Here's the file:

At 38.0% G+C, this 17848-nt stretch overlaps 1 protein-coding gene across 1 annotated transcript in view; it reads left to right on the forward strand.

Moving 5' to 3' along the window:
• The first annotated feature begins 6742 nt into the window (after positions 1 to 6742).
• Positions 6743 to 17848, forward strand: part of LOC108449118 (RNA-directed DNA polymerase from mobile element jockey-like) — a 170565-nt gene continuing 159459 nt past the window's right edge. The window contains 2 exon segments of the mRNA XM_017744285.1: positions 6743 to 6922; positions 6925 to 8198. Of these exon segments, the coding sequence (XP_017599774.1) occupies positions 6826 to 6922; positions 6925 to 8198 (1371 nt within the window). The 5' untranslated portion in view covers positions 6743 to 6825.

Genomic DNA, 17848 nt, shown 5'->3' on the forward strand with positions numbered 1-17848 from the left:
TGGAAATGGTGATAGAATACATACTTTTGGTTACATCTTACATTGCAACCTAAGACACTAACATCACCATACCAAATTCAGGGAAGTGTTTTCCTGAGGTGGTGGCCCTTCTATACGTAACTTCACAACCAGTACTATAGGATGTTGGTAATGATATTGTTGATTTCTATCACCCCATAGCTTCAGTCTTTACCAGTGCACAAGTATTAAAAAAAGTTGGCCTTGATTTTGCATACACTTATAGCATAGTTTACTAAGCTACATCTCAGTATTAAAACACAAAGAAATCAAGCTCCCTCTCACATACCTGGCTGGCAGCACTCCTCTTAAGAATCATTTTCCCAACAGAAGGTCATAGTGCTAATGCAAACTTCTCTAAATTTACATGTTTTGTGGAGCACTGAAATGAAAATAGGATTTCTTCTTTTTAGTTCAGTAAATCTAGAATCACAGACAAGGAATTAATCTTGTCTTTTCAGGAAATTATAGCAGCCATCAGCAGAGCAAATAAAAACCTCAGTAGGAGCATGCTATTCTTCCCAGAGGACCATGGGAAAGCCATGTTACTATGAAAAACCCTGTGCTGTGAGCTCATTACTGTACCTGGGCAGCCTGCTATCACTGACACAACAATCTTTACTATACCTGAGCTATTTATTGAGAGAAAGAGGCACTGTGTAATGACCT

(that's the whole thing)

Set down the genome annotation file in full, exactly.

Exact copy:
At 38.0% G+C, this 17848-nt stretch overlaps 1 protein-coding gene across 1 annotated transcript in view; it reads left to right on the forward strand.

Moving 5' to 3' along the window:
• The first annotated feature begins 6742 nt into the window (after positions 1 to 6742).
• Positions 6743 to 17848, forward strand: part of LOC108449118 (RNA-directed DNA polymerase from mobile element jockey-like) — a 170565-nt gene continuing 159459 nt past the window's right edge. The window contains 2 exon segments of the mRNA XM_017744285.1: positions 6743 to 6922; positions 6925 to 8198. Of these exon segments, the coding sequence (XP_017599774.1) occupies positions 6826 to 6922; positions 6925 to 8198 (1371 nt within the window). The 5' untranslated portion in view covers positions 6743 to 6825.

Genomic DNA, 17848 nt, shown 5'->3' on the forward strand with positions numbered 1-17848 from the left:
TGGAAATGGTGATAGAATACATACTTTTGGTTACATCTTACATTGCAACCTAAGACACTAACATCACCATACCAAATTCAGGGAAGTGTTTTCCTGAGGTGGTGGCCCTTCTATACGTAACTTCACAACCAGTACTATAGGATGTTGGTAATGATATTGTTGATTTCTATCACCCCATAGCTTCAGTCTTTACCAGTGCACAAGTATTAAAAAAAGTTGGCCTTGATTTTGCATACACTTATAGCATAGTTTACTAAGCTACATCTCAGTATTAAAACACAAAGAAATCAAGCTCCCTCTCACATACCTGGCTGGCAGCACTCCTCTTAAGAATCATTTTCCCAACAGAAGGTCATAGTGCTAATGCAAACTTCTCTAAATTTACATGTTTTGTGGAGCACTGAAATGAAAATAGGATTTCTTCTTTTTAGTTCAGTAAATCTAGAATCACAGACAAGGAATTAATCTTGTCTTTTCAGGAAATTATAGCAGCCATCAGCAGAGCAAATAAAAACCTCAGTAGGAGCATGCTATTCTTCCCAGAGGACCATGGGAAAGCCATGTTACTATGAAAAACCCTGTGCTGTGAGCTCATTACTGTACCTGGGCAGCCTGCTATCACTGACACAACAATCTTTACTATACCTGAGCTATTTATTGAGAGAAAGAGGCACTGTGTAATGACCT